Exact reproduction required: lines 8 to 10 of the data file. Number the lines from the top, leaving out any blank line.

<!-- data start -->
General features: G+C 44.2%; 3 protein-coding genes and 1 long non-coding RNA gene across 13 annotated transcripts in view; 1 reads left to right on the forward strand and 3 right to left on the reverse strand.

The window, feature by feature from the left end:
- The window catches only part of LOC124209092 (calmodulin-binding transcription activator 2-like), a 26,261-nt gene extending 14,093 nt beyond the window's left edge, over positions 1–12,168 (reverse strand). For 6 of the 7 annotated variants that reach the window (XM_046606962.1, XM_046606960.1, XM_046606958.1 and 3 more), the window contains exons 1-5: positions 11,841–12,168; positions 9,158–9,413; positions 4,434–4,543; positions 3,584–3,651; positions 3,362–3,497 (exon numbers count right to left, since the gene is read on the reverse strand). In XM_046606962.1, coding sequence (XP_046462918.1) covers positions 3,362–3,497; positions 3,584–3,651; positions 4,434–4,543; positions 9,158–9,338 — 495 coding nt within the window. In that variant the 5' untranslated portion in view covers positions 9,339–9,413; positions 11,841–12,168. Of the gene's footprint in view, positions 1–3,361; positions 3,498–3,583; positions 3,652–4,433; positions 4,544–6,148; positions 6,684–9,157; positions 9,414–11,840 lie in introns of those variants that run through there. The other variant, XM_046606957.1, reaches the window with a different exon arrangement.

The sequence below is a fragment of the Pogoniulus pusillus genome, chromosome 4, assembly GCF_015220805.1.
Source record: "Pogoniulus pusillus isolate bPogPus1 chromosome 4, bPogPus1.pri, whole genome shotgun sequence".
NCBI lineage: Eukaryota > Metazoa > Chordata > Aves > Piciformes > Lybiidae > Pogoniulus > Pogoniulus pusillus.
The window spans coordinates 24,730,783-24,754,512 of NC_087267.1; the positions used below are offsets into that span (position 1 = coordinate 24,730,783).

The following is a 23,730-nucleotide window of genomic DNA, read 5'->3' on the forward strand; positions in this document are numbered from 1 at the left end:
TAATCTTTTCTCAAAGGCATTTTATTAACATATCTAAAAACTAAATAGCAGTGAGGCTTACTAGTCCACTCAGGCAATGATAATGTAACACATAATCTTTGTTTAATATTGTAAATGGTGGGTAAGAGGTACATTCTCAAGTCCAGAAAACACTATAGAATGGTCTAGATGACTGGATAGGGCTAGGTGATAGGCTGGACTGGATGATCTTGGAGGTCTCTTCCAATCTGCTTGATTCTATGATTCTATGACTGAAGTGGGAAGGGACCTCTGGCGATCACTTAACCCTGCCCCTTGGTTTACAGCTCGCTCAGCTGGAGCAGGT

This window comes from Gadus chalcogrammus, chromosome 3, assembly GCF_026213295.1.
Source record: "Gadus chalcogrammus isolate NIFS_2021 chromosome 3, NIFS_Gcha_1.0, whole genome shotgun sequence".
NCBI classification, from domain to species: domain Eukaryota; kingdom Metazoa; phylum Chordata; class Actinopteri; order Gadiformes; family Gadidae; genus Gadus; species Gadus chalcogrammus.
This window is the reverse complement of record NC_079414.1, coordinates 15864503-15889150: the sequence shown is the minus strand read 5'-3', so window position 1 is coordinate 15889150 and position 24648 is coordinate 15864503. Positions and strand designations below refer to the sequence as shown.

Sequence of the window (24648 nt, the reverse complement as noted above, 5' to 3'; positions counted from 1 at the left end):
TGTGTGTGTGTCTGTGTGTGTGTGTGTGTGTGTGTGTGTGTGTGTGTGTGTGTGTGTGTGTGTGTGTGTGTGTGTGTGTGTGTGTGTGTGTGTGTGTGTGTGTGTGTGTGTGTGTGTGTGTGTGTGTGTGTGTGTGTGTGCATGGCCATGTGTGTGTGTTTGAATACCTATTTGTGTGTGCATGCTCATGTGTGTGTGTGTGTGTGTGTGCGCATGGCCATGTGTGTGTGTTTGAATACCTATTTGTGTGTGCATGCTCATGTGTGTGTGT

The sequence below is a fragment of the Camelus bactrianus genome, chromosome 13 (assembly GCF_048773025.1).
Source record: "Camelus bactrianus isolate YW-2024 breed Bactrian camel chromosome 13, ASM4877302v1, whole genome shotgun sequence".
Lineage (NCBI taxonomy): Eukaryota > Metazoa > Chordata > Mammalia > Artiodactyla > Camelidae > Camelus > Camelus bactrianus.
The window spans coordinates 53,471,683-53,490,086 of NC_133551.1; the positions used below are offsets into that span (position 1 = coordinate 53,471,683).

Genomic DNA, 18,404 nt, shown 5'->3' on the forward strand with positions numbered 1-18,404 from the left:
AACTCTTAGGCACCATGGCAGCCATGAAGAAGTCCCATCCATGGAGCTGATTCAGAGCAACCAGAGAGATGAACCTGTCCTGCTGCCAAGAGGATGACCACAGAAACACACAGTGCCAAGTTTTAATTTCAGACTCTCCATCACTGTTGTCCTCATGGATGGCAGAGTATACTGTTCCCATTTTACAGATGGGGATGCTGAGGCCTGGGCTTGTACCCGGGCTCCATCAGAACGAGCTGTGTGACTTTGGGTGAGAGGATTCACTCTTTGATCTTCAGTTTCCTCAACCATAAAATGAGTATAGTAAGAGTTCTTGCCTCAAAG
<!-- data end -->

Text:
The following is a 23,730-nucleotide window of genomic DNA, read 5'->3' on the forward strand; positions in this document are numbered from 1 at the left end:
TAATCTTTTCTCAAAGGCATTTTATTAACATATCTAAAAACTAAATAGCAGTGAGGCTTACTAGTCCACTCAGGCAATGATAATGTAACACATAATCTTTGTTTAATATTGTAAATGGTGGGTAAGAGGTACATTCTCAAGTCCAGAAAACACTATAGAATGGTCTAGATGACTGGATAGGGCTAGGTGATAGGCTGGACTGGATGATCTTGGAGGTCTCTTCCAATCTGCTTGATTCTATGATTCTATGACTGAAGTGGGAAGGGACCTCTGGCGATCACTTAACCCTGCCCCTTGGTTTACAGCTCGCTCAGCTGGAGCAGGT

This window comes from Gadus chalcogrammus, chromosome 3, assembly GCF_026213295.1.